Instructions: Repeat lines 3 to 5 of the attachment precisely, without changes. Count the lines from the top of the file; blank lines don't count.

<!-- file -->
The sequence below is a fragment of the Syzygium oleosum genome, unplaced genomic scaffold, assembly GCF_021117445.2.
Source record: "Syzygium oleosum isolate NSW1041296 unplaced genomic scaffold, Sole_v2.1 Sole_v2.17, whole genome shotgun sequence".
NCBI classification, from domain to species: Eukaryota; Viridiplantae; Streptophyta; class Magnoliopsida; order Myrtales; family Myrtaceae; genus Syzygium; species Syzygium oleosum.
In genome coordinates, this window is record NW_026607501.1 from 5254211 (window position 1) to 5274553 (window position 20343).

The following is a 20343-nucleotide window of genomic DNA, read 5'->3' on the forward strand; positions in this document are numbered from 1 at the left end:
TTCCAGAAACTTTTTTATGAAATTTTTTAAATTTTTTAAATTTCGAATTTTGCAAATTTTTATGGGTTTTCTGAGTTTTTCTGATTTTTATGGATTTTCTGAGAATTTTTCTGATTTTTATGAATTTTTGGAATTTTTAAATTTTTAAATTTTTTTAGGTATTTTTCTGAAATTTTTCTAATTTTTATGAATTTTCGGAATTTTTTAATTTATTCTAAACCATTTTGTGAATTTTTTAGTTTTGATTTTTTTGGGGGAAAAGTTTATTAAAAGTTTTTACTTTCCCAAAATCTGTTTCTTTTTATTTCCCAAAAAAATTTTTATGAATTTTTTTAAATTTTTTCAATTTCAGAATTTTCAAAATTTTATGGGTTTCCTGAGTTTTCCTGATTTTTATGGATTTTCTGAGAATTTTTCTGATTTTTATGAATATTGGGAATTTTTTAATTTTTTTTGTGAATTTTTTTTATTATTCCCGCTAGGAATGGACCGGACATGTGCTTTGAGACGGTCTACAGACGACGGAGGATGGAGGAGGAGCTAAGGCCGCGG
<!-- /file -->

NCBI classification, from domain to species: Eukaryota; Viridiplantae; Streptophyta; class Magnoliopsida; order Myrtales; family Myrtaceae; genus Syzygium; species Syzygium oleosum.
In genome coordinates, this window is record NW_026607501.1 from 5254211 (window position 1) to 5274553 (window position 20343).

The following is a 20343-nucleotide window of genomic DNA, read 5'->3' on the forward strand; positions in this document are numbered from 1 at the left end: